Regional transportation: Unity the only way to go

Atlanta Forward / The Editorial Board's Opinion:We won’t improve our highways, roads and mass transit options until we accept our geographic and political boundaries aren’t barriers to solutions.

Highways, free-moving ones at least, are in critically short supply around here. That shortage applies also to lesser roads, mass transit and other transportation options. This in a region that has continued to slowly grow through a deep recession.

Things won’t improve until we recognize once and for all that transportation problems are no respecters of the many geographic and political boundaries found here.

That means we must work together toward forward-thinking solutions. Or we can bicker and decline both separately and as a whole. It’s that simple and the choice is ours.

In our view, the most productive path forward is for the region to think and act as one on transportation matters. That will yield the best results for us all. In an area as large as ours, we also need to cooperate closely with adjacent regions, where many Atlantans live and work. Working across boundaries on this issue of mutual benefit must become part of the “Atlanta Way” formula that has leapfrogged us past competing cities.

It was no accident that the 2010 transportation sales tax law set up 12 regions around the state. That struck a balance between the need for shared solutions and the strong desire for a measure of local control.

No one should assert that voter approval next year of the Transportation Special-Purpose Local-Option Sales Tax would address all, or even most, of our issues. That said, given the enormousness of needs and the profound scarcity of transportation funding in Georgia, the T-SPLOST is our best tool now for creating a dedicated revenue stream that would put billions of dollars toward smoothing out some of the largest rough spots that slow our mobility.

Today, this newspaper begins an eight-day report on issues facing each county in the Atlanta Regional Transportation Roundtable. Seeing the whole as a grouping of county-level parts is an important step toward understanding how the many proposals could combine to benefit the entire area.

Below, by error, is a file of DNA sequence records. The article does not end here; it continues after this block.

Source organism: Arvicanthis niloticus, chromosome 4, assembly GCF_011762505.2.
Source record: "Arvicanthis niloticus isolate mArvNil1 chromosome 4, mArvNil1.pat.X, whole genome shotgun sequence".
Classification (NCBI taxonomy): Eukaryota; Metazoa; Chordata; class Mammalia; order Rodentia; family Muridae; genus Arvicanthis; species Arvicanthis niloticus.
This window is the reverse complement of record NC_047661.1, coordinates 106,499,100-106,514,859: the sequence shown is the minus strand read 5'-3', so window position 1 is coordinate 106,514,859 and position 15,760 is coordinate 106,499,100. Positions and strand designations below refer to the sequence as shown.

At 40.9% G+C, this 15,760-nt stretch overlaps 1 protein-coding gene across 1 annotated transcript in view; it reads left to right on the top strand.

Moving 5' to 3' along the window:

None of this will work without regional unity. We’ve seen encouraging signs of that happening as the T-SPLOST push gathers momentum. If the cross-border focus weakens or, worse yet, disintegrates between now and the 2012 vote, our best hope for speeding some journeys around town collapses, too. That outcome must be avoided or we will all continue to incur the cost of inefficient commutes fueled by $4 a gallon gasoline.

There’s a lot riding on getting this right. A report this month by the Brookings Institution notes that, “The journey to work literally defines U.S. metropolitan areas.” It goes on to say that, “More immediately, transportation matters for establishing a broad-based economic recovery.”

Lest some counties come to believe that transportation, more specifically transit, will remain an urban problem, the Brookings report notes the “supply-side” problem of linking growing suburban communities and their residents with jobs, particularly in lower-income areas. The study says the South “accounts for 7 of the 10 metro areas with the lowest shares of jobs accessible via transit.”

Using a combined ranking of access to transit and jobs, metro Atlanta ranked 91 among 100 U.S. cities, just above Richmond, Va. The bottom tenth is not for us, not if Atlanta intends to remain a force in the national and global economy.

Metro Atlanta has long been a magnet for people, jobs and investment. That dynamic will continue only if we’re seen as a region that has its act together. Moving ahead in a post-recession world requires thinking and acting collaboratively to address common challenges that threaten to cork our potential.

Not every city has been able to do this. An inability to coalesce around big issues has caused some other U.S. metros to slowly slide into obscurity, with a resulting loss of jobs and taxpayers.

That’s not a future any of us want for the commerce capital of the South.

Andre Jackson, for the Editorial Board

Atlanta Forward: We look at major issues Atlanta must address in order to move forward as the economy recovers.

Look for the designation “Atlanta Forward,” which will identify these discussions.